OG&E has been working to return power to 600,000 Oklahomans following the most significant outage in the company's history two weeks ago.
The company claimed the damages from October’s ice storm and Saturday’s winds were just too much for the system to withstand.
"That wind came at a time when we had a little bit more vulnerability on the system with the damage we had already sustained," OG&E spokesperson Gayle Maxwell said.
Winds began to pick up around noon Saturday, causing outages across the metro.
As hundreds went without power Sunday night, when electricity will be restored is not certain.
"I can say crews are working as quickly and safely as possible to get power back on," Maxwell said.
Once the winds mixed with damages from the October ice storm, power outages were not the only concern.
"We had more tree limbs that were falling,” Maxwell said. “You can just ride anywhere around the city and see limbs still hanging.”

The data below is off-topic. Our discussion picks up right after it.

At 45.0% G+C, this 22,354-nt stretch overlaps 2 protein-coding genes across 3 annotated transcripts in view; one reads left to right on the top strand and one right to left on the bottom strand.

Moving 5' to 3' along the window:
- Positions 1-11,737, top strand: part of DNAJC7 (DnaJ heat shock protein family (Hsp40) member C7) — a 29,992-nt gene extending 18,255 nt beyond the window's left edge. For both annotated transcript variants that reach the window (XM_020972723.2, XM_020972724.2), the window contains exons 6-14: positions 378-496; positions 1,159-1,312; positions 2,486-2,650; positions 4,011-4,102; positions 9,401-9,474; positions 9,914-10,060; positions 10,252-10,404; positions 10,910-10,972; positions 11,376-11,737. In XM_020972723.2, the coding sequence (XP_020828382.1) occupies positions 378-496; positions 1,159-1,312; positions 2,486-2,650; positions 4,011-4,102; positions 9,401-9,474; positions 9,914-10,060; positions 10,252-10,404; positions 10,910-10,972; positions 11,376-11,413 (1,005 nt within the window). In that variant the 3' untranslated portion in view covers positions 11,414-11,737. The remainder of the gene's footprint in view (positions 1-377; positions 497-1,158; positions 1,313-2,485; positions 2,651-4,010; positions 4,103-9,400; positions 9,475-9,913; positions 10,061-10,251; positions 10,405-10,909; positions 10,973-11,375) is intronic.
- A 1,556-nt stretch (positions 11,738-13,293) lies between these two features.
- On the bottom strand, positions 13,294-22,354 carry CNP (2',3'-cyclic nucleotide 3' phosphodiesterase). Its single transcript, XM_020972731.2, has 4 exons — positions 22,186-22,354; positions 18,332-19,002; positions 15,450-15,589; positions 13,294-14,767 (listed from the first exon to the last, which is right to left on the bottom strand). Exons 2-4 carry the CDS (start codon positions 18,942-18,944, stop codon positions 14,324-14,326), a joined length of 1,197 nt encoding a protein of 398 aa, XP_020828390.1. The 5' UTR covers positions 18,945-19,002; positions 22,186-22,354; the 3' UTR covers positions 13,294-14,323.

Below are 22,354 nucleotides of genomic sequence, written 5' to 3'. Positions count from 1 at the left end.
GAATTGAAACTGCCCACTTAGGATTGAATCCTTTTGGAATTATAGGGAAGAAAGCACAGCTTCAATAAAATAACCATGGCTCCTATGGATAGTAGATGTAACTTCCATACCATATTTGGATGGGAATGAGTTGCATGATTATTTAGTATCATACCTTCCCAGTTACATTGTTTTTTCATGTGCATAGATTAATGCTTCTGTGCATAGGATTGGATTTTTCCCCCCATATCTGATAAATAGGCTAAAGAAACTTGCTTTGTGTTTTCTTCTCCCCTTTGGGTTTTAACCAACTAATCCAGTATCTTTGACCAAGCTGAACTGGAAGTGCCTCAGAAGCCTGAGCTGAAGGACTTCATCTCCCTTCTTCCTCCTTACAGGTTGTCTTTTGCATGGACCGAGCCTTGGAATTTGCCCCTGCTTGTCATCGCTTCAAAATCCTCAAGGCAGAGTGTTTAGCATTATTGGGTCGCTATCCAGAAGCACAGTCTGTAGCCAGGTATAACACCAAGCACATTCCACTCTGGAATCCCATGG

Just a few days before the most recent outages, OG&E said they returned power to all Oklahomans after the historic ice storm.
"It was a statewide emergency that happened,” Maxwell said. “We had this early season ice storm that we don't normally see. It caused so many problems we do not usually see in our state.”
The company brought in 4,000 linemen members to work on the power issues.
Many trees lost limbs which caused power lines to go down.
"There is still a lot of work that needs to be done, and that will continue for several weeks," Maxwell said. "Stay away from down powerlines. Always. You always assume they are live. Keep your pets away from down powerlines.”